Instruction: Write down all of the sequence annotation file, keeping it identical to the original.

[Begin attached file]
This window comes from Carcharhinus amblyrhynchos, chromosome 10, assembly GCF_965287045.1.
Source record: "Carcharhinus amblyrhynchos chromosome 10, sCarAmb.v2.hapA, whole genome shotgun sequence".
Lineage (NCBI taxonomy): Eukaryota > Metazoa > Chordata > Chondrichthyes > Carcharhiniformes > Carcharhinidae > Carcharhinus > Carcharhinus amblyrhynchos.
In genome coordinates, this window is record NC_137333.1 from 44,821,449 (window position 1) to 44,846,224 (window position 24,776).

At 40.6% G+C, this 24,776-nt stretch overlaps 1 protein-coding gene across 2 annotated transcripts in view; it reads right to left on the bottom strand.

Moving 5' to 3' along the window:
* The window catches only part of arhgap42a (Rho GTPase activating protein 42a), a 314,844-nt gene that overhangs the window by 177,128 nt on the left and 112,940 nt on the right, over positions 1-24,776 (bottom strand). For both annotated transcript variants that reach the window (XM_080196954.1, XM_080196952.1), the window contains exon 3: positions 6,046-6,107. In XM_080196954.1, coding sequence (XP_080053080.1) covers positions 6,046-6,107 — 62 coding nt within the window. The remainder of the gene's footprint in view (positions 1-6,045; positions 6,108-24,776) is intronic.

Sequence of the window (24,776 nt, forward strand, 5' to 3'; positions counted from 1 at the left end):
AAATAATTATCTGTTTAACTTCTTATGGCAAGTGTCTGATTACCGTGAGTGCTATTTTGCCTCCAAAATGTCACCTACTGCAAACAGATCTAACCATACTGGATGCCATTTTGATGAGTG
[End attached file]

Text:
This window comes from Carcharhinus amblyrhynchos, chromosome 10, assembly GCF_965287045.1.
Source record: "Carcharhinus amblyrhynchos chromosome 10, sCarAmb.v2.hapA, whole genome shotgun sequence".
Lineage (NCBI taxonomy): Eukaryota > Metazoa > Chordata > Chondrichthyes > Carcharhiniformes > Carcharhinidae > Carcharhinus > Carcharhinus amblyrhynchos.
In genome coordinates, this window is record NC_137333.1 from 44,821,449 (window position 1) to 44,846,224 (window position 24,776).

At 40.6% G+C, this 24,776-nt stretch overlaps 1 protein-coding gene across 2 annotated transcripts in view; it reads right to left on the bottom strand.

Moving 5' to 3' along the window:
* The window catches only part of arhgap42a (Rho GTPase activating protein 42a), a 314,844-nt gene that overhangs the window by 177,128 nt on the left and 112,940 nt on the right, over positions 1-24,776 (bottom strand). For both annotated transcript variants that reach the window (XM_080196954.1, XM_080196952.1), the window contains exon 3: positions 6,046-6,107. In XM_080196954.1, coding sequence (XP_080053080.1) covers positions 6,046-6,107 — 62 coding nt within the window. The remainder of the gene's footprint in view (positions 1-6,045; positions 6,108-24,776) is intronic.

Sequence of the window (24,776 nt, forward strand, 5' to 3'; positions counted from 1 at the left end):
AAATAATTATCTGTTTAACTTCTTATGGCAAGTGTCTGATTACCGTGAGTGCTATTTTGCCTCCAAAATGTCACCTACTGCAAACAGATCTAACCATACTGGATGCCATTTTGATGAGTG